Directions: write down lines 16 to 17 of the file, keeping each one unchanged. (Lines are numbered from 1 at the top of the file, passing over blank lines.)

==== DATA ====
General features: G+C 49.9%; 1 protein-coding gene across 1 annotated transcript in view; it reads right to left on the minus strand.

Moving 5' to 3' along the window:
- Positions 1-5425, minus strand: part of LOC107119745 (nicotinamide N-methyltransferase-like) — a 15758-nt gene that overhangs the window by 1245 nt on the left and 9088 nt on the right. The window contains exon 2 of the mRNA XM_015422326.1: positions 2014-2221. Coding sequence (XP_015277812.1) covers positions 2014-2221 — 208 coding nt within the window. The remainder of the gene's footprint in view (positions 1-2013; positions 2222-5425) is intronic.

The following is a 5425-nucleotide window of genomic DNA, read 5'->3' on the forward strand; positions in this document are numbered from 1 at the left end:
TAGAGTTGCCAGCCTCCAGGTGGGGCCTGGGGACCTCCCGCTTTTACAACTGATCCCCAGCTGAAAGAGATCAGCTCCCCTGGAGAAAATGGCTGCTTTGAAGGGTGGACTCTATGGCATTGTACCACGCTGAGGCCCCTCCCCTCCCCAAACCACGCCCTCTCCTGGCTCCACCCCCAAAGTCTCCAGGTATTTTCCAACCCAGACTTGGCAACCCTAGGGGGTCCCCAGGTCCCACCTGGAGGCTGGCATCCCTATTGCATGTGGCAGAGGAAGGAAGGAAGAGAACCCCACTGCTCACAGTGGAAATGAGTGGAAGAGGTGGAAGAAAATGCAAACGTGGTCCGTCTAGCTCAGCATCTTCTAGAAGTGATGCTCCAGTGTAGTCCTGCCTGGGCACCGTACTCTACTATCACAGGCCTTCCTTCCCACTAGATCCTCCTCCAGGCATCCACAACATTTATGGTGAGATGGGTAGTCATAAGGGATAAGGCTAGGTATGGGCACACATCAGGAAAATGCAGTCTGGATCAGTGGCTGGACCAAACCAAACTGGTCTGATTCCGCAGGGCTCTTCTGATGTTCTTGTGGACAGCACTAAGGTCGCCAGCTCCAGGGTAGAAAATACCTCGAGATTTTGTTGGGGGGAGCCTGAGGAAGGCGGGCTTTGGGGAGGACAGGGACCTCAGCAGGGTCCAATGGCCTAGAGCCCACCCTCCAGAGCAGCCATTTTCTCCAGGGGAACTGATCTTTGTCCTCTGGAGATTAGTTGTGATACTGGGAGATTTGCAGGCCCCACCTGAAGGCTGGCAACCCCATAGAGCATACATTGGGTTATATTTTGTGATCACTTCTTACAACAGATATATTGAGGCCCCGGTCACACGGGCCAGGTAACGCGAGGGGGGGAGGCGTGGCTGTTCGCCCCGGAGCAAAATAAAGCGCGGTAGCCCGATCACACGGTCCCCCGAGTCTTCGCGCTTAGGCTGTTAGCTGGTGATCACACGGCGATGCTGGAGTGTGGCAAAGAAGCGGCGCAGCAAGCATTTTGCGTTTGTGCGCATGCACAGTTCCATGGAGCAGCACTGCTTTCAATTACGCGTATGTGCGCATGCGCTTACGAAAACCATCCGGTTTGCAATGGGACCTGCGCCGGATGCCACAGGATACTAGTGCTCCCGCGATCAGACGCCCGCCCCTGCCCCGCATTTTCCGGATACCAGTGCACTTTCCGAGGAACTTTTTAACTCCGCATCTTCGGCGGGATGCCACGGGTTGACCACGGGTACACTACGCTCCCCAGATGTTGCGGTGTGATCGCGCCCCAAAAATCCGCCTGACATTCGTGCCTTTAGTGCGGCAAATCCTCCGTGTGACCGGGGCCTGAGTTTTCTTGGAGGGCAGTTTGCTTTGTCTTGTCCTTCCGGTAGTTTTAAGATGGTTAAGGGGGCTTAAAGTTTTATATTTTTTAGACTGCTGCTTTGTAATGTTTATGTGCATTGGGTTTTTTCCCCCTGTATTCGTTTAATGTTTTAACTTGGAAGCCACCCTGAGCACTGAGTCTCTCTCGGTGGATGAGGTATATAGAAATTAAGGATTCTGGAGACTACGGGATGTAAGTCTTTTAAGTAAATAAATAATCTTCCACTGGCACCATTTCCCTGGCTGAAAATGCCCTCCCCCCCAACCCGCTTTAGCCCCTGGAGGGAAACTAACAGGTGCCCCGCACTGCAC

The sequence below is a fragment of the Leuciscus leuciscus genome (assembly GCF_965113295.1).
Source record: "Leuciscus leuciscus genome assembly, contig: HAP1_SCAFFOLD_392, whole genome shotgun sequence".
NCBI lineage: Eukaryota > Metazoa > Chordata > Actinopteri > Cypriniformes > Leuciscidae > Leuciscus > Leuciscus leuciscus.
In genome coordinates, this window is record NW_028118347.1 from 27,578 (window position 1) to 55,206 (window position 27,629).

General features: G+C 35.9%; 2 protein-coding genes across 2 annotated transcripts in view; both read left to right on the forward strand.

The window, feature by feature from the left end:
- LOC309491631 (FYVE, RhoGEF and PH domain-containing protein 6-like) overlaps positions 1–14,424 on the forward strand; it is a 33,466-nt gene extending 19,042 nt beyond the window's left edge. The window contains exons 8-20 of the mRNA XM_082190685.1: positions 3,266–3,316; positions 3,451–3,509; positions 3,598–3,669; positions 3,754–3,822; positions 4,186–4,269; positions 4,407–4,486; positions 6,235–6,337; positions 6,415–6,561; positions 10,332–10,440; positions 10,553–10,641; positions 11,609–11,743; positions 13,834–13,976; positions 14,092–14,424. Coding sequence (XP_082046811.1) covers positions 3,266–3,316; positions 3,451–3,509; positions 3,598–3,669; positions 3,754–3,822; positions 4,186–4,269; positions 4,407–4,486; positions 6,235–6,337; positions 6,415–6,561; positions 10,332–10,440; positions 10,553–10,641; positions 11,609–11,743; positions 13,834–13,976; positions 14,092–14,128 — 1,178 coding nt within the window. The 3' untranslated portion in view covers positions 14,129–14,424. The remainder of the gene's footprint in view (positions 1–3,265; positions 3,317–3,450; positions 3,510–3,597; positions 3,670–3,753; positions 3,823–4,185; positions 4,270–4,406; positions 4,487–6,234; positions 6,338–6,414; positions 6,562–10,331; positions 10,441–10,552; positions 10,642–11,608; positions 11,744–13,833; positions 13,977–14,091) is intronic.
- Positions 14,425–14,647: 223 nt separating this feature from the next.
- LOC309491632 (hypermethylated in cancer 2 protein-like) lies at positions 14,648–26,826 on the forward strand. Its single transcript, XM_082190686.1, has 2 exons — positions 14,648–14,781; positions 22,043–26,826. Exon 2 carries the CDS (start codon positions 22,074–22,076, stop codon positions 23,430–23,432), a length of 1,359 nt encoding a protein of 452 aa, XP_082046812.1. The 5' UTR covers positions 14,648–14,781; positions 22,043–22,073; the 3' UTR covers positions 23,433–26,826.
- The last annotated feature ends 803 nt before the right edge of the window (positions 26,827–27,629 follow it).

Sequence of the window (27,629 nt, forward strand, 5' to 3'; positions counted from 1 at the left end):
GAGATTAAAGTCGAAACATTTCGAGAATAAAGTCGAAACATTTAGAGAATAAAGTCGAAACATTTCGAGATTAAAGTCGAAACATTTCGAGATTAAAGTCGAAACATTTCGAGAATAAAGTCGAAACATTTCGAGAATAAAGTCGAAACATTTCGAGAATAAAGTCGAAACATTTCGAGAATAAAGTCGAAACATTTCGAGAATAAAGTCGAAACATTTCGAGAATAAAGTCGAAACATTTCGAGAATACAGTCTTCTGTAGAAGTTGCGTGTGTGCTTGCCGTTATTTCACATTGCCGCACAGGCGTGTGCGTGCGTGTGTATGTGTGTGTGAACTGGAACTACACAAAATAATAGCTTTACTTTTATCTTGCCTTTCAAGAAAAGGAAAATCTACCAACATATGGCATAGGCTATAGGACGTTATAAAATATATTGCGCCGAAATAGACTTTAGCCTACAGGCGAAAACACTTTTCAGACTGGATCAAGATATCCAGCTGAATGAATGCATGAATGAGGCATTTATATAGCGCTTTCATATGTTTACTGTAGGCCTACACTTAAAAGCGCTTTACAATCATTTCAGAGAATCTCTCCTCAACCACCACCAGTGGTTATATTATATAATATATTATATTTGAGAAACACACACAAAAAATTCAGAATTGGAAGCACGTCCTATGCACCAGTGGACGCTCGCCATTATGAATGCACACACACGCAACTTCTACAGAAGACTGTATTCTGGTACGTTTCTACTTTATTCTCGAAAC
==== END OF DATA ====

Sequence of the window (27,629 nt, forward strand, 5' to 3'; positions counted from 1 at the left end):
GAGATTAAAGTCGAAACATTTCGAGAATAAAGTCGAAACATTTAGAGAATAAAGTCGAAACATTTCGAGATTAAAGTCGAAACATTTCGAGATTAAAGTCGAAACATTTCGAGAATAAAGTCGAAACATTTCGAGAATAAAGTCGAAACATTTCGAGAATAAAGTCGAAACATTTCGAGAATAAAGTCGAAACATTTCGAGAATAAAGTCGAAACATTTCGAGAATAAAGTCGAAACATTTCGAGAATACAGTCTTCTGTAGAAGTTGCGTGTGTGCTTGCCGTTATTTCACATTGCCGCACAGGCGTGTGCGTGCGTGTGTATGTGTGTGTGAACTGGAACTACACAAAATAATAGCTTTACTTTTATCTTGCCTTTCAAGAAAAGGAAAATCTACCAACATATGGCATAGGCTATAGGACGTTATAAAATATATTGCGCCGAAATAGACTTTAGCCTACAGGCGAAAACACTTTTCAGACTGGATCAAGATATCCAGCTGAATGAATGCATGAATGAGGCATTTATATAGCGCTTTCATATGTTTACTGTAGGCCTACACTTAAAAGCGCTTTACAATCATTTCAGAGAATCTCTCCTCAACCACCACCAGTGGTTATATTATATAATATATTATATTTGAGAAACACACACAAAAAATTCAGAATTGGAAGCACGTCCTATGCACCAGTGGACGCTCGCCATTATGAATGCACACACACGCAACTTCTACAGAAGACTGTATTCTGGTACGTTTCTACTTTATTCTCGAAAC